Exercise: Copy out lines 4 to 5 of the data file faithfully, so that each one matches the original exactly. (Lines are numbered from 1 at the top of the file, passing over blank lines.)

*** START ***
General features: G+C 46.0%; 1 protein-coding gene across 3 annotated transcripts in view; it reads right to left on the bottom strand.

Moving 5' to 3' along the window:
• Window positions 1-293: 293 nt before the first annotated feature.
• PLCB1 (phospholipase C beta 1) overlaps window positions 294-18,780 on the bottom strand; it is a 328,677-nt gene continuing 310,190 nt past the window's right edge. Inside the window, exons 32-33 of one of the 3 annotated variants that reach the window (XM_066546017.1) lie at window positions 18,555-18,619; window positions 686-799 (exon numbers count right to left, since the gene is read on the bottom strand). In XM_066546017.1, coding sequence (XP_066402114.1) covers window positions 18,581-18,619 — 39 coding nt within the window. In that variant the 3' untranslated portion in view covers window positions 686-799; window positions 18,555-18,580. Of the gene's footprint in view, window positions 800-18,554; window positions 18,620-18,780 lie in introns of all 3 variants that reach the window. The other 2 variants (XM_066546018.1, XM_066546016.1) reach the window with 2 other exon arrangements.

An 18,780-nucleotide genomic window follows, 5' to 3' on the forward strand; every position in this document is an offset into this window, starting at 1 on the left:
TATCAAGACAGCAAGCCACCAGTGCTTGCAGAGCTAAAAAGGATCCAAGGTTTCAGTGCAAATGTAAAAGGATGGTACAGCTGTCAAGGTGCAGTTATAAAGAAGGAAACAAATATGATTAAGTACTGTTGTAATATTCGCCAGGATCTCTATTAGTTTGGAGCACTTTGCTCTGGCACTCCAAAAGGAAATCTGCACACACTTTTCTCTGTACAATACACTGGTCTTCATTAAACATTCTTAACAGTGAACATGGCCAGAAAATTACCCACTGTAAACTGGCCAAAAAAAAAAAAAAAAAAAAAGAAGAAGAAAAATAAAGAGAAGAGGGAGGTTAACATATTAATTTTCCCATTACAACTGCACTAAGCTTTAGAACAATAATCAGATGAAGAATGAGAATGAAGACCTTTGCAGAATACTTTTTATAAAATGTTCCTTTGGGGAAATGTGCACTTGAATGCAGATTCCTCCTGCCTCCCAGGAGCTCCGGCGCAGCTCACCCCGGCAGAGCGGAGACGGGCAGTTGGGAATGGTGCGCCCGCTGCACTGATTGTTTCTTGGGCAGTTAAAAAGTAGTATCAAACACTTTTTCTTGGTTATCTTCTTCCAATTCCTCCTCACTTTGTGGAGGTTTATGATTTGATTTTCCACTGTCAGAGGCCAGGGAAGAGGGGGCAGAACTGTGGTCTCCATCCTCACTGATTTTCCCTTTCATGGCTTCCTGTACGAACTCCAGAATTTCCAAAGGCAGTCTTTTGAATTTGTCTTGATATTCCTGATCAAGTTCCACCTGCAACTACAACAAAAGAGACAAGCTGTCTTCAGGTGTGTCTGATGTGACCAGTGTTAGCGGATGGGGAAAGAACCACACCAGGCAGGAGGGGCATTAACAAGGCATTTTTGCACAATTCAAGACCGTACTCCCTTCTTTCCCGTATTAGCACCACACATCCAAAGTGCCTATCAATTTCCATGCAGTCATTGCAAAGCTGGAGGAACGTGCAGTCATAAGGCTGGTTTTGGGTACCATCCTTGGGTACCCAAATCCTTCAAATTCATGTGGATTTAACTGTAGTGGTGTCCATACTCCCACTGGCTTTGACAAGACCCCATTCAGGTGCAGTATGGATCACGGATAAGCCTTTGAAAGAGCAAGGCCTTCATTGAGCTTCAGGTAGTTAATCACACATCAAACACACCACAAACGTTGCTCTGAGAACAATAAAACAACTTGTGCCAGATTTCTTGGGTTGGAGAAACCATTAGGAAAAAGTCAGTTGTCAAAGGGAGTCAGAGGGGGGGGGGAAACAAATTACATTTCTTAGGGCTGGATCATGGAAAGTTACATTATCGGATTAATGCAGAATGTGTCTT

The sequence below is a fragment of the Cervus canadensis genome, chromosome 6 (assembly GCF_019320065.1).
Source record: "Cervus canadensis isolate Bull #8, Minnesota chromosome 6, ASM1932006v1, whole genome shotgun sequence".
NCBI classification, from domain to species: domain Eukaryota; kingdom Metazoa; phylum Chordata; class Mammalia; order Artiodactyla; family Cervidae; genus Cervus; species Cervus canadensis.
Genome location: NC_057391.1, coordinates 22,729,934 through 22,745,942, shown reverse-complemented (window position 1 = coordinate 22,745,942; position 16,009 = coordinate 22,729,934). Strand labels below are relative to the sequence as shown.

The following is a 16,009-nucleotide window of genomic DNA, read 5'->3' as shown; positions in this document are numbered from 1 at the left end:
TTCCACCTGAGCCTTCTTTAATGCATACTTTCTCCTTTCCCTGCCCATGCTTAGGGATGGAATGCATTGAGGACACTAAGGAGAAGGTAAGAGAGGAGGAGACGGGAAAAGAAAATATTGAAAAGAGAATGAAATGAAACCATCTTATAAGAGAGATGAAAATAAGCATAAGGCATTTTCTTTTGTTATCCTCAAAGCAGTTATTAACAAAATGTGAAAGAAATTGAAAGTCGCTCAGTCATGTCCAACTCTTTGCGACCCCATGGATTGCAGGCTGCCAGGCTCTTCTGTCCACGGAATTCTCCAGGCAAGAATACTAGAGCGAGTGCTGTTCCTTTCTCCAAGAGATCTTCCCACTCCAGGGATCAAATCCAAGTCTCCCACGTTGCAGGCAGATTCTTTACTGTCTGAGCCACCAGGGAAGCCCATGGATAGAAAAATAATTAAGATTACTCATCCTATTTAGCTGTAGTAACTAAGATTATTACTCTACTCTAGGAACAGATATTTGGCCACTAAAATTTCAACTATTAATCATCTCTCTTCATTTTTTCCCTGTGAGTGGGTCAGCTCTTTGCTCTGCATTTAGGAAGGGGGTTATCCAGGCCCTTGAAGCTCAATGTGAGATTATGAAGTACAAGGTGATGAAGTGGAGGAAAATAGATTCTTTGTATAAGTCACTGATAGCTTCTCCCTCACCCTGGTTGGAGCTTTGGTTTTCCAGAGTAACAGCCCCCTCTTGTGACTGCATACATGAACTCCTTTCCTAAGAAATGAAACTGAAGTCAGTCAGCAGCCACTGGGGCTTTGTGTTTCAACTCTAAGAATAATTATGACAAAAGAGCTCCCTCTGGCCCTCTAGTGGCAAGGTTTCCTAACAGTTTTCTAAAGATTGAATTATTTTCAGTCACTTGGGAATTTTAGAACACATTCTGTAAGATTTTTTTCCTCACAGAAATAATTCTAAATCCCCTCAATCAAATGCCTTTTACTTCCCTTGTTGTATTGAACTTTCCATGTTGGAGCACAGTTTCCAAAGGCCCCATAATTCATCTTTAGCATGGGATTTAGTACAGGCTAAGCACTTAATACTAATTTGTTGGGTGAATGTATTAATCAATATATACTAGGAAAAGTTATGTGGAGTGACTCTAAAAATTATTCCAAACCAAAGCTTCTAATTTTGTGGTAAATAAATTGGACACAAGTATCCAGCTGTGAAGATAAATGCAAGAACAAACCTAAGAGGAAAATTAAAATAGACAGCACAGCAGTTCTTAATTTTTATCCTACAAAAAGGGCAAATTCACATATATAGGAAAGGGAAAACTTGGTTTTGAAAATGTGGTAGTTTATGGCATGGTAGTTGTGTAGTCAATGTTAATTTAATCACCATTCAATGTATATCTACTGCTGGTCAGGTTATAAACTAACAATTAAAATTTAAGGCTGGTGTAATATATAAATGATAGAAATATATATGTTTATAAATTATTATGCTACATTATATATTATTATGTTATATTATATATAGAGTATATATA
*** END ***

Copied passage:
• PLCB1 (phospholipase C beta 1) overlaps window positions 294-18,780 on the bottom strand; it is a 328,677-nt gene continuing 310,190 nt past the window's right edge. Inside the window, exons 32-33 of one of the 3 annotated variants that reach the window (XM_066546017.1) lie at window positions 18,555-18,619; window positions 686-799 (exon numbers count right to left, since the gene is read on the bottom strand). In XM_066546017.1, coding sequence (XP_066402114.1) covers window positions 18,581-18,619 — 39 coding nt within the window. In that variant the 3' untranslated portion in view covers window positions 686-799; window positions 18,555-18,580. Of the gene's footprint in view, window positions 800-18,554; window positions 18,620-18,780 lie in introns of all 3 variants that reach the window. The other 2 variants (XM_066546018.1, XM_066546016.1) reach the window with 2 other exon arrangements.

An 18,780-nucleotide genomic window follows, 5' to 3' on the forward strand; every position in this document is an offset into this window, starting at 1 on the left: